It wasn’t long ago that sporting fans were mesmerised by Iceland’s post-match celebrations in Euro 2016 held in France.
The men from the Nordic nation amazed the world with their Viking war chant, which gained popularity after the underdogs threw England out of the competition in one of the classic David versus Goliath football encounters.
The celebration became so popular that even after Iceland were defeated by hosts France in the quarter-finals, the Icelandic people greeted their national team in a similar fashion, paying a tribute to their courage and hard work.
Euro 2016: Iceland stun England in one of greatest ever shocks
And it overtook New Zealand’s famous haka, which the All Blacks usually perform prior to the international rugby matches to challenge their opponents.
However, when Pakistan captain Misbahul Haq celebrated his first Test century at Lord’s cricket ground with military style press-ups, little was known that it would start trending all across the globe as well.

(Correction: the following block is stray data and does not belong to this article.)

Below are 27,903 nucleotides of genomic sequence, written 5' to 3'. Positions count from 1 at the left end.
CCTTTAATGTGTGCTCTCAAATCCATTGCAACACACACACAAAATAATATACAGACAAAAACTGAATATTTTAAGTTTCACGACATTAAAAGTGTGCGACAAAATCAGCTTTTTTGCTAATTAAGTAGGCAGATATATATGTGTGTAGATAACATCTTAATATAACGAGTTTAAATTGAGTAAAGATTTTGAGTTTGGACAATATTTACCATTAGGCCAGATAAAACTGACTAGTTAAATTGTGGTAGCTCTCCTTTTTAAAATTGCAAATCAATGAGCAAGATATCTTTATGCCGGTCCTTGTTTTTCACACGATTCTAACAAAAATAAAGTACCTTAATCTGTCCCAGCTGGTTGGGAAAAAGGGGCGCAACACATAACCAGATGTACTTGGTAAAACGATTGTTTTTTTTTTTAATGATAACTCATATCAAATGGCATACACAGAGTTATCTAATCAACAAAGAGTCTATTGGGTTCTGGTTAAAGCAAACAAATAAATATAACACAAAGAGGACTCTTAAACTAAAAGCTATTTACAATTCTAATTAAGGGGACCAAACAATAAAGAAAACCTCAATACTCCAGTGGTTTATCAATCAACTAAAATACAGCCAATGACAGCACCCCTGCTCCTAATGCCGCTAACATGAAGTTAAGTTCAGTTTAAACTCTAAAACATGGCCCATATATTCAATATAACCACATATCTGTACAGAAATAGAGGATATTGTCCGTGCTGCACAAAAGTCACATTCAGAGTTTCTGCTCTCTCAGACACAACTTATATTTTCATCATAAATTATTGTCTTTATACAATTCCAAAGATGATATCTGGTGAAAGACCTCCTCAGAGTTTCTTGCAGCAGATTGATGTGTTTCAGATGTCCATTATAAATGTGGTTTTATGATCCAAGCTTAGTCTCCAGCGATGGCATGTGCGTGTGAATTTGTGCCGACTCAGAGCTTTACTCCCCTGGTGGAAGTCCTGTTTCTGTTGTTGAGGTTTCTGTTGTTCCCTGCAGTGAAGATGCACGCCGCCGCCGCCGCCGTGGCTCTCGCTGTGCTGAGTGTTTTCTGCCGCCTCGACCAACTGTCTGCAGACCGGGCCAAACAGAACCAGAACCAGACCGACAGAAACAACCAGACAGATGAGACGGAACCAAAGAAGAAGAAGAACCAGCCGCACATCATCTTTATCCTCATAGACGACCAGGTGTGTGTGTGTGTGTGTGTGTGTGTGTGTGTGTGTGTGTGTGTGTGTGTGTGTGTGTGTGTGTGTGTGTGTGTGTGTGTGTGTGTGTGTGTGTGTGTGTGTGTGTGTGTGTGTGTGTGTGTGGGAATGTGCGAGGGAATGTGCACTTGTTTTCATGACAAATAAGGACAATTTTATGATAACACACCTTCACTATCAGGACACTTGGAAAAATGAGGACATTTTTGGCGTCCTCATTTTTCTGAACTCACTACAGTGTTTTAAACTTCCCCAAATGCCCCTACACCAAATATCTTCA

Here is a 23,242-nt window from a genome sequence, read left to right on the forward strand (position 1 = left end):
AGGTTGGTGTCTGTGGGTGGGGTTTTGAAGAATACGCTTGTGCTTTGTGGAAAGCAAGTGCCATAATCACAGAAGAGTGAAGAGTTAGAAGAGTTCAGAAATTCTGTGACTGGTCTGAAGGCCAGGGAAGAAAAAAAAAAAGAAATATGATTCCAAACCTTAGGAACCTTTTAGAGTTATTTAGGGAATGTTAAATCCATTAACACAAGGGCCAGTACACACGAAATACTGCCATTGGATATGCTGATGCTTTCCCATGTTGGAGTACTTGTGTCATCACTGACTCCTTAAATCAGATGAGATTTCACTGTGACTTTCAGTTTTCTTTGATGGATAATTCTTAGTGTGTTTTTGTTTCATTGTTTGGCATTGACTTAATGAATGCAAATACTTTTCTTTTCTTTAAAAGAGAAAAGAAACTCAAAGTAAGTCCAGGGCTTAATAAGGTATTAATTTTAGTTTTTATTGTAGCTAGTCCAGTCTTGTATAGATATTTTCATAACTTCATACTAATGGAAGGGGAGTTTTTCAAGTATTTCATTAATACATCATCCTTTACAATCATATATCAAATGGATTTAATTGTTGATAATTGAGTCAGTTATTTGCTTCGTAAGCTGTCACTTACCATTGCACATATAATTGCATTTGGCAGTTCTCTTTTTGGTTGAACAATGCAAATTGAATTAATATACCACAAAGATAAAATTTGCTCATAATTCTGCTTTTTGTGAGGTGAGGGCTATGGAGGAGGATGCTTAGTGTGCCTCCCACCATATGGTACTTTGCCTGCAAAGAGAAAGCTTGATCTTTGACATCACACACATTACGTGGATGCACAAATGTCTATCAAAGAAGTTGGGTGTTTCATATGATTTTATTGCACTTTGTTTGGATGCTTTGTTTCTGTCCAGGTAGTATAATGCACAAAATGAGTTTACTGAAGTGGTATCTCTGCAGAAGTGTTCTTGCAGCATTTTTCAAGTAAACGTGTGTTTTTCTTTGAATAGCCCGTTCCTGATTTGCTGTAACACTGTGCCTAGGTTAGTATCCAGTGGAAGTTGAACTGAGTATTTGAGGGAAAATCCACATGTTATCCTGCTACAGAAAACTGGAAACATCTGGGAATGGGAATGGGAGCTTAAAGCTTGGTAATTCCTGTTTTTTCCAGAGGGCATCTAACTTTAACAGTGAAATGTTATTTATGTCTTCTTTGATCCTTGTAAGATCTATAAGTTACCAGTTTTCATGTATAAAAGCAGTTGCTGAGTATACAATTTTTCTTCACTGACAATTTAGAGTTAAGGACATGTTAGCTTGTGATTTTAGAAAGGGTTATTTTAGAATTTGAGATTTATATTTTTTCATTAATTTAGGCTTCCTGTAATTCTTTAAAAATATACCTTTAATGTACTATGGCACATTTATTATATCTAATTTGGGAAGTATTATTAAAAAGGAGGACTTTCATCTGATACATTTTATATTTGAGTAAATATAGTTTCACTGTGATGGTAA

Misbah becomes oldest Test centurion in 82 years
In the post-match conference, Misbah revealed that the press-ups were for the trainers of Pakistan Army.
“I promised them [army trainers] I would do 10 push-ups if I score a century on this tour,” he said.
“We had an honour code on the boot camp, for push-ups, so that was my promise to them the next time I scored 100. So that was for them, and the salute was for the flag.”
Last month, the Pakistan Cricket Board (PCB) had arranged a boot camp at Pakistan Military Academy, Kakul for players to increase their fitness level, following the debacle in Asia Cup and World T20 tournaments.
A Lord’s win that took 20 years
Nevertheless, the press-ups soon started taking the cricketing fraternity by storm.
And the Pakistan national team followed Misbah’s suit as well when they claimed their first Test victory at Lord’s cricket ground after a period of 20 years.
Pakistan now leads the four-match Test series 1-0 against England, and we hope to see more of these press-ups in the coming matches.